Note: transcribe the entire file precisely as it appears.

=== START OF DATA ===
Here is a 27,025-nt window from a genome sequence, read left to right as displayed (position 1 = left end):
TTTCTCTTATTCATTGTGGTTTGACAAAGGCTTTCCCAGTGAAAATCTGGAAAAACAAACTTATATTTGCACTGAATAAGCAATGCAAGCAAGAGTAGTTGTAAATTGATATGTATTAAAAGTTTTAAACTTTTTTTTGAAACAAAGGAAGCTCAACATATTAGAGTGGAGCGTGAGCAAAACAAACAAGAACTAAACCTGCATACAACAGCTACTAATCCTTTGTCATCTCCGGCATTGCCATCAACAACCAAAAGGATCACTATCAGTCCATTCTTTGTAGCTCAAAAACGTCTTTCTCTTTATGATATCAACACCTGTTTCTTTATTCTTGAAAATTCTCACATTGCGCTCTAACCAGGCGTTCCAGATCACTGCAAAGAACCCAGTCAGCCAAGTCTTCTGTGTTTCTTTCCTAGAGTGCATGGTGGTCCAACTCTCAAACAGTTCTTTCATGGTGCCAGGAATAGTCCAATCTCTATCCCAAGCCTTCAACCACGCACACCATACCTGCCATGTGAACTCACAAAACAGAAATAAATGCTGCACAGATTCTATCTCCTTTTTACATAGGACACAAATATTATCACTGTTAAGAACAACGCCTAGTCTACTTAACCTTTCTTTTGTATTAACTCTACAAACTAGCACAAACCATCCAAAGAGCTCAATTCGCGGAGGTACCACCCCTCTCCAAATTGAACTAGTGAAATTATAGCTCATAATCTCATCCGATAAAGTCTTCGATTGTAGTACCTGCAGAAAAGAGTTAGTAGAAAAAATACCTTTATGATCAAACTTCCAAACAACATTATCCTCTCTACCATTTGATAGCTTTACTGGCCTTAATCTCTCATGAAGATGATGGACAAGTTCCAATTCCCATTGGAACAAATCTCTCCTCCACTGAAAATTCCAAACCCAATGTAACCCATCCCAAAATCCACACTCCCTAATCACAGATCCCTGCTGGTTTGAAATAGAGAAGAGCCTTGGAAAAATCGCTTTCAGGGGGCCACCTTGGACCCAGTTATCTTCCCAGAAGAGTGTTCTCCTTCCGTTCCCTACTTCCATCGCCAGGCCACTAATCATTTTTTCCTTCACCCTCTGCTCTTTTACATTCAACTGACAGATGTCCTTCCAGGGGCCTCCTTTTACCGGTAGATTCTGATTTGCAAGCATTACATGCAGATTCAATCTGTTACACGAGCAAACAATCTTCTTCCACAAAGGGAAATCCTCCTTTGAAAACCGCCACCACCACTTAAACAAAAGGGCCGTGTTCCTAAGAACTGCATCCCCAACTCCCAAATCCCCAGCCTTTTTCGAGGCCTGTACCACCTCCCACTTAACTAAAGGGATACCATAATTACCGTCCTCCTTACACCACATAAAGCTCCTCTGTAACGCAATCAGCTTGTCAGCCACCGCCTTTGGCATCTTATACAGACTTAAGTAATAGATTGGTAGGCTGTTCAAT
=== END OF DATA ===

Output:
Here is a 27,025-nt window from a genome sequence, read left to right as displayed (position 1 = left end):
TTTCTCTTATTCATTGTGGTTTGACAAAGGCTTTCCCAGTGAAAATCTGGAAAAACAAACTTATATTTGCACTGAATAAGCAATGCAAGCAAGAGTAGTTGTAAATTGATATGTATTAAAAGTTTTAAACTTTTTTTTGAAACAAAGGAAGCTCAACATATTAGAGTGGAGCGTGAGCAAAACAAACAAGAACTAAACCTGCATACAACAGCTACTAATCCTTTGTCATCTCCGGCATTGCCATCAACAACCAAAAGGATCACTATCAGTCCATTCTTTGTAGCTCAAAAACGTCTTTCTCTTTATGATATCAACACCTGTTTCTTTATTCTTGAAAATTCTCACATTGCGCTCTAACCAGGCGTTCCAGATCACTGCAAAGAACCCAGTCAGCCAAGTCTTCTGTGTTTCTTTCCTAGAGTGCATGGTGGTCCAACTCTCAAACAGTTCTTTCATGGTGCCAGGAATAGTCCAATCTCTATCCCAAGCCTTCAACCACGCACACCATACCTGCCATGTGAACTCACAAAACAGAAATAAATGCTGCACAGATTCTATCTCCTTTTTACATAGGACACAAATATTATCACTGTTAAGAACAACGCCTAGTCTACTTAACCTTTCTTTTGTATTAACTCTACAAACTAGCACAAACCATCCAAAGAGCTCAATTCGCGGAGGTACCACCCCTCTCCAAATTGAACTAGTGAAATTATAGCTCATAATCTCATCCGATAAAGTCTTCGATTGTAGTACCTGCAGAAAAGAGTTAGTAGAAAAAATACCTTTATGATCAAACTTCCAAACAACATTATCCTCTCTACCATTTGATAGCTTTACTGGCCTTAATCTCTCATGAAGATGATGGACAAGTTCCAATTCCCATTGGAACAAATCTCTCCTCCACTGAAAATTCCAAACCCAATGTAACCCATCCCAAAATCCACACTCCCTAATCACAGATCCCTGCTGGTTTGAAATAGAGAAGAGCCTTGGAAAAATCGCTTTCAGGGGGCCACCTTGGACCCAGTTATCTTCCCAGAAGAGTGTTCTCCTTCCGTTCCCTACTTCCATCGCCAGGCCACTAATCATTTTTTCCTTCACCCTCTGCTCTTTTACATTCAACTGACAGATGTCCTTCCAGGGGCCTCCTTTTACCGGTAGATTCTGATTTGCAAGCATTACATGCAGATTCAATCTGTTACACGAGCAAACAATCTTCTTCCACAAAGGGAAATCCTCCTTTGAAAACCGCCACCACCACTTAAACAAAAGGGCCGTGTTCCTAAGAACTGCATCCCCAACTCCCAAATCCCCAGCCTTTTTCGAGGCCTGTACCACCTCCCACTTAACTAAAGGGATACCATAATTACCGTCCTCCTTACACCACATAAAGCTCCTCTGTAACGCAATCAGCTTGTCAGCCACCGCCTTTGGCATCTTATACAGACTTAAGTAATAGATTGGTAGGCTGTTCAAT